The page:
Background Traumatic axillosubclavian artery injuries (ASAIs) are uncommon but devastating. There is increasing acceptance of covered stent use for ASAIs. However, epidemiologic and long-term outcomes data are limited. We investigated national trends in ASAI management and our institutional outcomes after emergent covered stent placement and open surgical repairs for ASAIs. Study Design A review of the National Trauma Data Bank from 2010 to 2012 was performed for epidemiologic data. International Classification of Diseases and procedure codes were used to identify ASAIs and therapy type. A single-center, retrospective review of consecutive patients with ASAIs between January 2010 and August 2014 was also performed. Results National Trauma Data Bank review included 511,286 patients with 520 ASAIs, yielding an incidence of 0.1%. Endovascular therapy was used in 76 patients (14.7%) vs open repair in 280 patients (53.8%). Nonoperative or unknown treatment was used in 164 (31.5%). From 2010 to 2012, endovascular interventions increased from 11.3% to 17.2% (p < 0.05). Endovascular therapy was used more frequently in blunt compared with penetrating trauma (59.2% vs 40.8%; p < 0.005). Our institutional review identified 10 ASAIs treated with covered stents with a median follow-up of 117 days (interquartile range 13 to 447 days) and 70% lost to follow-up. No treatment-related mortality or amputation occurred. Stent occlusion occurred in 30% at a median of 132 days (interquartile range 30 to 223 days). Three patients with ASAIs were initially treated with open surgery, 2 died and the third required ligation. Conclusions Covered stents are being used increasingly for ASAIs nationwide, despite variable reports of durability. Follow-up is poor in urban trauma centers and might be responsible for the variable patency. Population-based efforts to improve compliance among trauma patients can help improve covered stent patency in ASAI.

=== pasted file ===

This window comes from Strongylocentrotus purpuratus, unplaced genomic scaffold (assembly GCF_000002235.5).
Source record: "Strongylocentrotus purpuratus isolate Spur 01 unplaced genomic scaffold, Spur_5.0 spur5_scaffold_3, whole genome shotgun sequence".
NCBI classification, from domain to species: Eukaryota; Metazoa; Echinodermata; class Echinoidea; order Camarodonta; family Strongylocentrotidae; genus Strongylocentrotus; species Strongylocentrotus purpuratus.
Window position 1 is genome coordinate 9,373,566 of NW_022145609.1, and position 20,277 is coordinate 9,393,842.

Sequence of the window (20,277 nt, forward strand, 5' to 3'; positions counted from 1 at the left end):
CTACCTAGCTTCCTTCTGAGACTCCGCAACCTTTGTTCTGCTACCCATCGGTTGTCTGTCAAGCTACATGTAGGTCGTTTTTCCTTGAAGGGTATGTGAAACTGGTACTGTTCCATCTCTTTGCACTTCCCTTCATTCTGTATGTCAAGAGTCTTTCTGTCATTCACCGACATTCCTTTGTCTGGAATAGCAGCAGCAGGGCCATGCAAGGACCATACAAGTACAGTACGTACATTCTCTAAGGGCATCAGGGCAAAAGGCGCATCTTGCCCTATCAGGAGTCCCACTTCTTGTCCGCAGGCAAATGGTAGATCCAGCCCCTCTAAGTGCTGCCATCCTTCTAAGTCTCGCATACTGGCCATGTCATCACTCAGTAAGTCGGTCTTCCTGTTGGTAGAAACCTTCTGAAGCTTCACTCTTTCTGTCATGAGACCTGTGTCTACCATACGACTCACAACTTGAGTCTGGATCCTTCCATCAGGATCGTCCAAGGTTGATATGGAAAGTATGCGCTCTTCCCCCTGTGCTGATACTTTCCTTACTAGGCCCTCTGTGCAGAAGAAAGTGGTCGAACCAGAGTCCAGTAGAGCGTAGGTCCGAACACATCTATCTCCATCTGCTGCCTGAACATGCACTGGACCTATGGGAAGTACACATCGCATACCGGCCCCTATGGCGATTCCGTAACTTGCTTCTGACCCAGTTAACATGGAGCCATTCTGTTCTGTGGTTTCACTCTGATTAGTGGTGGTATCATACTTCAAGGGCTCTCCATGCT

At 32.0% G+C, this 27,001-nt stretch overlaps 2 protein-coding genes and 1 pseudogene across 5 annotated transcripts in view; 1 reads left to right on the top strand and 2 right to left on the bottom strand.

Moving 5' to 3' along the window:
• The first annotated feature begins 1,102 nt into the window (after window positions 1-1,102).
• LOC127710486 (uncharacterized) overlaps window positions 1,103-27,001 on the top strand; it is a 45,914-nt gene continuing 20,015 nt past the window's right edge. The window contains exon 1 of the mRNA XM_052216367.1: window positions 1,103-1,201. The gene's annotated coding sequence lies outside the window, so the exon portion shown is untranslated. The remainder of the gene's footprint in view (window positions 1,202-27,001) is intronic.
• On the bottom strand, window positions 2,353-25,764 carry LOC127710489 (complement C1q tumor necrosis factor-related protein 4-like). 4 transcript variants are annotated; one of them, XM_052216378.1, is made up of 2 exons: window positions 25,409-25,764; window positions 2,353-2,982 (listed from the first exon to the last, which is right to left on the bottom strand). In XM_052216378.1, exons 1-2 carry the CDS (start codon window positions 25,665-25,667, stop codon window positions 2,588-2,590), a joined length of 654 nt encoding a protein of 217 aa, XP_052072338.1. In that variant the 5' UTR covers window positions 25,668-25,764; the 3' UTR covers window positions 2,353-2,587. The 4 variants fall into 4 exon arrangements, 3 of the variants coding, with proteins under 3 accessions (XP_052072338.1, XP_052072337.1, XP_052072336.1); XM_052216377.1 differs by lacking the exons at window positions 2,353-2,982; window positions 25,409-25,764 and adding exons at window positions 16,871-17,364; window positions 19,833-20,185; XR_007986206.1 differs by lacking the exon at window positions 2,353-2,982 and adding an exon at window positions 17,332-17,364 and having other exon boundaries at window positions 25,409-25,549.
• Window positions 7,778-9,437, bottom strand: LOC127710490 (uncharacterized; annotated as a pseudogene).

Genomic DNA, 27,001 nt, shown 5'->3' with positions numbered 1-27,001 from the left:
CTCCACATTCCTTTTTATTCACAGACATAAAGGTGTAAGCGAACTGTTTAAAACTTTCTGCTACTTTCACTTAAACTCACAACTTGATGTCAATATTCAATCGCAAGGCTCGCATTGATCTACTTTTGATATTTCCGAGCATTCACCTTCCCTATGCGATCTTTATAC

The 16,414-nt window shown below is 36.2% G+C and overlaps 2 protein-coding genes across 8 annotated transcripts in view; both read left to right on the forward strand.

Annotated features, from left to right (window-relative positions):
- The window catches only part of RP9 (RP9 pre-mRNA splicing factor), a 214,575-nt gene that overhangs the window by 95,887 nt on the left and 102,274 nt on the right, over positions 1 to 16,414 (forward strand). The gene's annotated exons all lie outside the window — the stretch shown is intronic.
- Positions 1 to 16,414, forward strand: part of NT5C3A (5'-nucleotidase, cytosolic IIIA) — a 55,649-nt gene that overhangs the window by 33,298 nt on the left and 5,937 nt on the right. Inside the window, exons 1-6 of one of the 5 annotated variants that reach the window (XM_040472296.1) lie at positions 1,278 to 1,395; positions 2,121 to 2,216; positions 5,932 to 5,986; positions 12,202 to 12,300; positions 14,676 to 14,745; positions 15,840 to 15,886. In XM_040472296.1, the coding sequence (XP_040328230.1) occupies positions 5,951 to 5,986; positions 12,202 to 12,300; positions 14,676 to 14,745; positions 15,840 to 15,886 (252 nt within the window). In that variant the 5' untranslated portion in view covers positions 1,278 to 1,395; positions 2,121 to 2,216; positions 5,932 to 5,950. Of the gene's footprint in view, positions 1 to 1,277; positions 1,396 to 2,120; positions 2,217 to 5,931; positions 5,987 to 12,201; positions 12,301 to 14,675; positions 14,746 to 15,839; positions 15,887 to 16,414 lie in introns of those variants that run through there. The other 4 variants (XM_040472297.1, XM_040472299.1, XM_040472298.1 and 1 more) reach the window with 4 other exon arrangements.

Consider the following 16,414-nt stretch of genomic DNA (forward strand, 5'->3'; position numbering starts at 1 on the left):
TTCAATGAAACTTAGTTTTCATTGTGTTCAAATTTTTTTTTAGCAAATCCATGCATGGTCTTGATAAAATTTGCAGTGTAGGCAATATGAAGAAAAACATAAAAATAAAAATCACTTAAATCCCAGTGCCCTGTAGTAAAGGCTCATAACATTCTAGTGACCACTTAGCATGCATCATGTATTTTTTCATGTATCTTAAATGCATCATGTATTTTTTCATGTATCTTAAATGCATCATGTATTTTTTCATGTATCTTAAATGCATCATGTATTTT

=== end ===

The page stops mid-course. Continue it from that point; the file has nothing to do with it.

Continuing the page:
Bibliographical noteFunding Information:
Support: This manuscript was internally funded by the Department of Surgery at University of Texas Southwestern Medical Center at Dallas.
© 2016 by the American College of Surgeons. Published by Elsevier Inc. All rights reserved.
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